There will always be exceptions to any observation/rule, Turnbull is not one of them - his donations were to "buy" his way in/to the top.

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No. Not Rob Borbridge, from memory the man I am thinking of was Brian someone. I will have to look him up. Whoever he was he would not have to be real good to stand out in the others of his time. Russ Hinze, minister for everything. Another who ended in jail.

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No. Not Rob Borbridge, from memory the man I am thinking of was Brian someone. I will have to look him up. Whoever he was he would not have to be real good to stand out in the others of his time. Russ Hinze, minister for everything. Another who ended in jail.

 

There was Brian Austin, one of the ones involved in getting rid of Joh. But he was never Premier; he went to jail after the Fitzgerald inquiry. You might be thinking of Mike Ahern. He was the one who took over the Premier's job from Joh. I always thought he was a fairly straight shooter in politics.

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Agree, @Old Koreelah, but as they are predominantly privately owned and even Auntie's employees have to justify themselves somewhat to ratings, it is us, the general public who like to bay (bey?) for blood that drive what the media provide us with... No good providing us with stuff we are not interested in. Of course, they may help in determining our tastes.. chicken and egg.. but the collective we have a choice to reject their carp.

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  • 4 weeks later...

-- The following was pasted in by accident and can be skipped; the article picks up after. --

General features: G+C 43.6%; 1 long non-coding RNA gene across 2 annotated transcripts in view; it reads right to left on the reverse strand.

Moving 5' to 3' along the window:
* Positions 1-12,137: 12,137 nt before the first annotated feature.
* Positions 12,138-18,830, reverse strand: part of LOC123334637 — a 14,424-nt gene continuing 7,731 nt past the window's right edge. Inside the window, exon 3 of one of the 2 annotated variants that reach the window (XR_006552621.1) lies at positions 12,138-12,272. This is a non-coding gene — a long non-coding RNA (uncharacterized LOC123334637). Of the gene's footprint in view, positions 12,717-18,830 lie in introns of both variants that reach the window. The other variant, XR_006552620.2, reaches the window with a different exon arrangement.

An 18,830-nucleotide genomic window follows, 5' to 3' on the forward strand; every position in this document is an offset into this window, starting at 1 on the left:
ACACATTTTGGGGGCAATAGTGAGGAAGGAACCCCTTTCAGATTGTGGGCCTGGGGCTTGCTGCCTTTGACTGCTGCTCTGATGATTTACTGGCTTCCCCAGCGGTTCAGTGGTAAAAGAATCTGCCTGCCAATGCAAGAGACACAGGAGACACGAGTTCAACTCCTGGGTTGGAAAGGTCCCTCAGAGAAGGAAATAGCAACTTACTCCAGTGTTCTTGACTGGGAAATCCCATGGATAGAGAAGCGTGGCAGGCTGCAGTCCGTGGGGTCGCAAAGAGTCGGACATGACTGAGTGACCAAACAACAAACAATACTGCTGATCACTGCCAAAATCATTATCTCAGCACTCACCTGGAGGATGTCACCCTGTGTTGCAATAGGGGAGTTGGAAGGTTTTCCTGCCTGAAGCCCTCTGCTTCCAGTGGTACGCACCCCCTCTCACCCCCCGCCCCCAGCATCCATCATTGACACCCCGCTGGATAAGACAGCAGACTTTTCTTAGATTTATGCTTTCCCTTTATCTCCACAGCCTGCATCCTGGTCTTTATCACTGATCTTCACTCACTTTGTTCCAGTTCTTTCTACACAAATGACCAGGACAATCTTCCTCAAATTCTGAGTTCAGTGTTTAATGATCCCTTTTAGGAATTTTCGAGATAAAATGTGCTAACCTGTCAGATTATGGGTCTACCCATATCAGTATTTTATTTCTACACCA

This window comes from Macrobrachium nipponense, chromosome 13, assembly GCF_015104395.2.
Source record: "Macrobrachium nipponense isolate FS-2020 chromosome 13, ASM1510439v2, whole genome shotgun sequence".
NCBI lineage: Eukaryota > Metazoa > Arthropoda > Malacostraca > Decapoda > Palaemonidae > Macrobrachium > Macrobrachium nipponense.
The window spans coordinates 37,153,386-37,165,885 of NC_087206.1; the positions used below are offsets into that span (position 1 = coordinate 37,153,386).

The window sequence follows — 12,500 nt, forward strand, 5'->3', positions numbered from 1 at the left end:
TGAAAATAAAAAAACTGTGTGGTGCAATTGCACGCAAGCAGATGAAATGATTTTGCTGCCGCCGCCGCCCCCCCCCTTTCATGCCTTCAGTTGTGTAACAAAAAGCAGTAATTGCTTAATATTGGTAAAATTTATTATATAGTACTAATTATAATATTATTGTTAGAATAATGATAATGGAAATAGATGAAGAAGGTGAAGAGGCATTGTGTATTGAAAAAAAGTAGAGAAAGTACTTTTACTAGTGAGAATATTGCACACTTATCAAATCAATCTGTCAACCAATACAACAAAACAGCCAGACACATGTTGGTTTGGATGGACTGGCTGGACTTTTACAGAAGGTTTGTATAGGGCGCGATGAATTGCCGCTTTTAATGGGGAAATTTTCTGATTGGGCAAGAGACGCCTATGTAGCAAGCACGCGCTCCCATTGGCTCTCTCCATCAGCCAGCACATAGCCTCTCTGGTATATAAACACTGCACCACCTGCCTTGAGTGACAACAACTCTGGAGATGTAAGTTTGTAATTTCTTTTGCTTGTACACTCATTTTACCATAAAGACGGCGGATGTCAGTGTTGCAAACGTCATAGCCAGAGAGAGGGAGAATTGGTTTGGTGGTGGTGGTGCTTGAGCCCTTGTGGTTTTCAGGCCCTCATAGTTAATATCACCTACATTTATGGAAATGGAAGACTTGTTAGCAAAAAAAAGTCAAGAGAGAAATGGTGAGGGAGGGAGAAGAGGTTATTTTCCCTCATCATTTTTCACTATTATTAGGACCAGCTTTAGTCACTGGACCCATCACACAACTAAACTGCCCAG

Surely Lies and damage done to the Country should be deducted from the points for eligibility? . After all, anyone can be the POTUS and the Australian PM has to heal stab wounds in the back, like terminator or arrive later to avoid the real action. Did Murdoch get an award? IF you cut out the middlemen, he's the one doing it. Giving Australia Awards to Pollies is risky if you care about the VALUE of said award. I'm NOT as disparaging of ALL pollies as many, BUT giving it to RICHO confuses me. Nev

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Yes Mike Ahern. My memory is slipping, I used to know who they all were.

Now I hear that ex PM Tony Abbot has been given the top award in Queens birthday honours.

It make the honours list a bit of a mockery. Then add Bronwyn Bishop to the list and it really means nothing. Go back a few years and we had an Indonesian military general given an OAM.

I don't say they are useless, but the top order are all politically motivated and suspect in my opinion.

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I think a lot of those awards are a bit of a joke. One of the best was Obama's Nobel Peace Prize; it even embarrassed Obama himself. He got elected, made a couple of speeches saying he was gunna do this and gunna do that, and gunna bring peace. So they gave him the Peace Prize for saying he was going to do something good, as opposed to some that have received it for actually doing something good. On the day they gave it to Obama, the Nobel Prize lost credibility forever.

 

Ditto with some of our gongs. Some might go to deserving people and some are a bit hard to justify. No doubt Abbott has a long history of public service, but I'm not sure he's top gong material.